1. June 26, 2014 at 2:59 pm

    Note: We received a letter from DDS Attorney Margaret Chow-Menzer on June 20 in response to this blog post, asking us to correct “misleading or incorrect inferences” in it. We stand by the post in its entirety. Our response to Attorney Chow-Menzer’s letter is below:

    Elin Howe
    Department of Developmental Services
    Boston, MA

    Dear Commissioner Howe:

    I am writing in response to Attorney Margaret Chow-Menzer’s letter to Thomas Frain, dated June 20, in which she asks Attorney Frain to correct “misleading or incorrect inferences” in a June 9 blog post on state-operated group homes. The blog post is published on the COFAR Blogsite at https://cofarblog.wordpress.com/2014/06/09/dds-expands-privatized-services-despite-family-preference-for-state-care/.

    While Attorney Chow-Mezer’s letter is addressed to Attorney Frain, it was mailed to me; and, given that I am the author of the blog post in question, I am writing to you on behalf of COFAR to respond to Attorney Chow-Menzer’s points. We stand by the blog post in its entirety and disagree strongly with the assertions made in Attorney Chow-Menzer’s letter. We see no reason to make any corrections to the post.

    Here are our responses to the specific criticisms raised by Attorney Chow-Menzer about the blog post:

    First, Attorney Chow-Menzer takes issue with the assertion in the post that there has been a “strong preference among families and guardians for state-run care.” I based that statement on DDS data that showed that of the 372 individuals who were transferred from developmental centers marked for closure since 2008, 87% chose to move either to state-operated group homes or other developmental centers. Less than 13% chose corporate provider-operated residences.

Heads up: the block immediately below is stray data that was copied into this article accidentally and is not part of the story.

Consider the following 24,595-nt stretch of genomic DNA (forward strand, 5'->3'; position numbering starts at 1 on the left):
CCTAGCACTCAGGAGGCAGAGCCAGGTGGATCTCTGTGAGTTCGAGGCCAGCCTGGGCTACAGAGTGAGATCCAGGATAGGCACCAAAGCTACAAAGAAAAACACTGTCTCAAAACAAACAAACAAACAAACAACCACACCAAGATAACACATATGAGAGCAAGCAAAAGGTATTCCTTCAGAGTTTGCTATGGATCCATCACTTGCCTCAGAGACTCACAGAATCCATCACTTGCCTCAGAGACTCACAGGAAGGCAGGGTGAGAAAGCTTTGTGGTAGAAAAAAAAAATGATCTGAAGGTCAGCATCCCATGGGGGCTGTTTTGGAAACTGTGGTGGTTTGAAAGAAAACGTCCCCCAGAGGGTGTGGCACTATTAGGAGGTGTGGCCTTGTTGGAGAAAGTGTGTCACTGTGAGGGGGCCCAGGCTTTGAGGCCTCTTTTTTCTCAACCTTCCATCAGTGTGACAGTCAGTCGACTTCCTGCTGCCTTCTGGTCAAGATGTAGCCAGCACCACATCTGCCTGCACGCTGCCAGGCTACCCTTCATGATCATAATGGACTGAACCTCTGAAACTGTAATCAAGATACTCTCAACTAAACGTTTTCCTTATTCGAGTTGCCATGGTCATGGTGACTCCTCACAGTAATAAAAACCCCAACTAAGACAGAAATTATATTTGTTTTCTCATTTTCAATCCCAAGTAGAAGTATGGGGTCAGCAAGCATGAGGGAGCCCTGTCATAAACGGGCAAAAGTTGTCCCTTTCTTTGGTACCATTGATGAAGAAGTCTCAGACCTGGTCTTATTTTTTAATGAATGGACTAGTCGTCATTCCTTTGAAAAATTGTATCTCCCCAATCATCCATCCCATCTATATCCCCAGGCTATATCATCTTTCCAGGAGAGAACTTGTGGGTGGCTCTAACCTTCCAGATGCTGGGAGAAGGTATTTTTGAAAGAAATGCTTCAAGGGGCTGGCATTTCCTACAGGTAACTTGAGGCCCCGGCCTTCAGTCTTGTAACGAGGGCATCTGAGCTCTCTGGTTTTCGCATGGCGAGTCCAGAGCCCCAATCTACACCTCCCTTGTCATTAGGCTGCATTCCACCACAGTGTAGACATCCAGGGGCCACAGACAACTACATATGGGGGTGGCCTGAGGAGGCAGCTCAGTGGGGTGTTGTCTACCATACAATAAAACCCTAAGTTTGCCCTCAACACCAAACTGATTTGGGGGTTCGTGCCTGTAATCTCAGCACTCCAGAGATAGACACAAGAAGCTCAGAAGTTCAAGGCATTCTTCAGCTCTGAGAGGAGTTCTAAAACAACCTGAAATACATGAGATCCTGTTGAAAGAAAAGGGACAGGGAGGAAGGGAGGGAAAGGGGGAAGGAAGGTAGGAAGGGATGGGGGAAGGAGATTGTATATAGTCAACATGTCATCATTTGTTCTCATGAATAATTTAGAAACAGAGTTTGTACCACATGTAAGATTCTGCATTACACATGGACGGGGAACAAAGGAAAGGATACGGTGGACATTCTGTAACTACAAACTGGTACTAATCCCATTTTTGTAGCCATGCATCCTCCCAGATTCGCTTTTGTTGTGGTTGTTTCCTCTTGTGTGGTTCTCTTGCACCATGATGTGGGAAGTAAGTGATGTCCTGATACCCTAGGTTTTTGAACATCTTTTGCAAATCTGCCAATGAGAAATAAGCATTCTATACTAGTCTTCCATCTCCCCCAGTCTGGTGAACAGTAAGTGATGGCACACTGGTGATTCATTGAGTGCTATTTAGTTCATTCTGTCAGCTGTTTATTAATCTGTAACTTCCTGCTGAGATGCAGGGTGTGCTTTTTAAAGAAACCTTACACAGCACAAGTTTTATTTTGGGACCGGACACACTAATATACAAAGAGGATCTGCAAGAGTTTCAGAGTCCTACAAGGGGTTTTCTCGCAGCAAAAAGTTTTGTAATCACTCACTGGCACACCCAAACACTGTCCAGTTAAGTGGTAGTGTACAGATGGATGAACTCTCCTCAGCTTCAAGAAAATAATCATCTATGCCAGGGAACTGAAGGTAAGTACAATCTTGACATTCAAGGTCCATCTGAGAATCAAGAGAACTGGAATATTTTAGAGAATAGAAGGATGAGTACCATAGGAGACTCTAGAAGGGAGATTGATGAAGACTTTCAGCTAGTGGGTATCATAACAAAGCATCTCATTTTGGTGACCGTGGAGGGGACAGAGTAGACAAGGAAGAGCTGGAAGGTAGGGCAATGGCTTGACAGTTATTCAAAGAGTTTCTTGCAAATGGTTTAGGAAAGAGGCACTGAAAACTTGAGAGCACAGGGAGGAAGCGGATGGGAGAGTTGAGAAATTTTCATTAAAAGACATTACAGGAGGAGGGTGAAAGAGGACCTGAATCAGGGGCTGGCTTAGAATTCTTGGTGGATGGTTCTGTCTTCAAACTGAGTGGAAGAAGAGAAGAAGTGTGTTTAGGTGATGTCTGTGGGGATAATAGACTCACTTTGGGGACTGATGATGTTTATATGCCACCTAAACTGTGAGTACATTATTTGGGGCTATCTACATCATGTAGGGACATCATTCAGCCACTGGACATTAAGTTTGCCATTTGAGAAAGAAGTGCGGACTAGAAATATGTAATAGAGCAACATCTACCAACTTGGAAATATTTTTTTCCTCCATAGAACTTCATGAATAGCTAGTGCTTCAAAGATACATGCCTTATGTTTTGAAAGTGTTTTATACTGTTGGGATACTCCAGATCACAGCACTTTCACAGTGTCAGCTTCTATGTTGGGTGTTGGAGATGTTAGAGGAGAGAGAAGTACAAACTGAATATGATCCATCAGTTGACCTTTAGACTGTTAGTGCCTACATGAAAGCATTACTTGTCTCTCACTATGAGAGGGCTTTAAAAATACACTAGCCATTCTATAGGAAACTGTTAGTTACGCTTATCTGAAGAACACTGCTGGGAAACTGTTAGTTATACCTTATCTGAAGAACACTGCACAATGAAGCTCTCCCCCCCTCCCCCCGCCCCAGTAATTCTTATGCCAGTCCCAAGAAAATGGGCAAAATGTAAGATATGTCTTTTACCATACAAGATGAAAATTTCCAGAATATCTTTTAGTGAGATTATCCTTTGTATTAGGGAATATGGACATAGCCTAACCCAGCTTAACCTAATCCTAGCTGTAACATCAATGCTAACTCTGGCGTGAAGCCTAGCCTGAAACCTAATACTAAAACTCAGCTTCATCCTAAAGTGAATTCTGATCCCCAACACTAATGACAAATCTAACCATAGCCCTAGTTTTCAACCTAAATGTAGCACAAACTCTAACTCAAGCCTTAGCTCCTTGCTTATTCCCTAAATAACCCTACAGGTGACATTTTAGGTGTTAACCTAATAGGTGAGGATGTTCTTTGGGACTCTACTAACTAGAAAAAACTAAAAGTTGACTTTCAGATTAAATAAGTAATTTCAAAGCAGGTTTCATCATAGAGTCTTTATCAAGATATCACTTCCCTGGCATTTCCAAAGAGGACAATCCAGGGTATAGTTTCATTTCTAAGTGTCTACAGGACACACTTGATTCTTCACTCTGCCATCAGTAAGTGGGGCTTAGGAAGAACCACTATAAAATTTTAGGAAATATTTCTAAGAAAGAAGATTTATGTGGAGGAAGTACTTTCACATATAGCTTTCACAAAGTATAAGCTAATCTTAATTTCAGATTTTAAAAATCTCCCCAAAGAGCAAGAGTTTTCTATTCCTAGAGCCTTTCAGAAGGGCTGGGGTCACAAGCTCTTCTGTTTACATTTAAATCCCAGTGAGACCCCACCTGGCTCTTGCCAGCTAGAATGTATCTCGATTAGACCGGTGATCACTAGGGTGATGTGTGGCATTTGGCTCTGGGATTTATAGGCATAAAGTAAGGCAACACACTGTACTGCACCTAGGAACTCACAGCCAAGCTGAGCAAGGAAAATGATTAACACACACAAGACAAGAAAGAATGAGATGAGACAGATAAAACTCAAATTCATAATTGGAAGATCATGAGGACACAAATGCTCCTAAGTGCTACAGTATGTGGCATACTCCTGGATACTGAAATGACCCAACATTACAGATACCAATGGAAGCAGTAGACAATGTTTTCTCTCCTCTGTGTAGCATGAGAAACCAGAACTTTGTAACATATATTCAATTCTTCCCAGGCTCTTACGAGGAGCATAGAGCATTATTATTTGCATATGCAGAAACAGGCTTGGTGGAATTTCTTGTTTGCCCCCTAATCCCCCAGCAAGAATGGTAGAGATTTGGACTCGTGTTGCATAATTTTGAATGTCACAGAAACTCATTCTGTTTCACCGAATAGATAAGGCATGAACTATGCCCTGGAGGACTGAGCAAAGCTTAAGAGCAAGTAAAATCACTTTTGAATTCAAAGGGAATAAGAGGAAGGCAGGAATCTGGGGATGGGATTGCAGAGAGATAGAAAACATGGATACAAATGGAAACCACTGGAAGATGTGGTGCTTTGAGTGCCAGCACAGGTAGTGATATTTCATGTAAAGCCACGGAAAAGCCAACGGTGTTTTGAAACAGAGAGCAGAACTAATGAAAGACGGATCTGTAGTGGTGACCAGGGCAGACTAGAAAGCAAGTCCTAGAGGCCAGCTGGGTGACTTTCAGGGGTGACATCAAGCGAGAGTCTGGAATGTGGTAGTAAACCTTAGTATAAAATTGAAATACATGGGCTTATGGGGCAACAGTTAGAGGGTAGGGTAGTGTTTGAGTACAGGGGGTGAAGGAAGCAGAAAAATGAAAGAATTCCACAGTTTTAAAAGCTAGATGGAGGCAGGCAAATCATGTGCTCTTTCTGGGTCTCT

Attorney Chow-Menzer contends that the 372 individuals represent only 3% of the total number of persons receiving residential supports from DDS. Therefore, she argues, those people are not representative of the total DDS population. She states that 82% of all individuals in 24/7 residential services are in provider-operated residences.

    But what Attorney Chow-Menzer does not mention is that the vast majority of the residents of provider-run group homes were never given the choice of state-operated care, as required by the Home and Community Based Waiver (HCBW) provision of the federal Medicaid Act [(42 U.S.C., Section 1396n(c)(2)(C)]. In fact, that is the main point of the post. If state-operated care is not offered to the vast majority of people in the DDS system and they are told that provider-run care is their only option, they are probably going to end up in provider-run residences.

    The only people who really had a choice between state and provider-run settings were the 372 former residents of the developmental centers, and they overwhelmingly chose state-operated care over provider-operated care. I would note, by the way, that the post does not say that the DDS data show that everyone in the system prefers state-run care. It says only that the data appear to us to indicate “a strong preference among families and guardians for state-run care.”

    Attorney Chow-Menzer’s second argument is that the post draws an apparently erroneous conclusion that there are or have been vacancies in state-operated group homes; although, on a closer reading, it does not appear that Attorney Chow-Menzer is denying the existence of vacancies in the state-ops. The post’s point about vacancies is based on DDS data that since 2008, DDS closed 28 state-operated homes, and 97 out of 99 residents of those homes were relocated to other state-operated homes. Attorney Chow-Menzer says that almost all of those 97 residents moved to new state-ops and not to existing vacancies. But, the post does not say the vacancies were in existing group homes. There were obviously vacancies in the new homes that were filled by people transferred from the state-operated homes and developmental centers that were closed.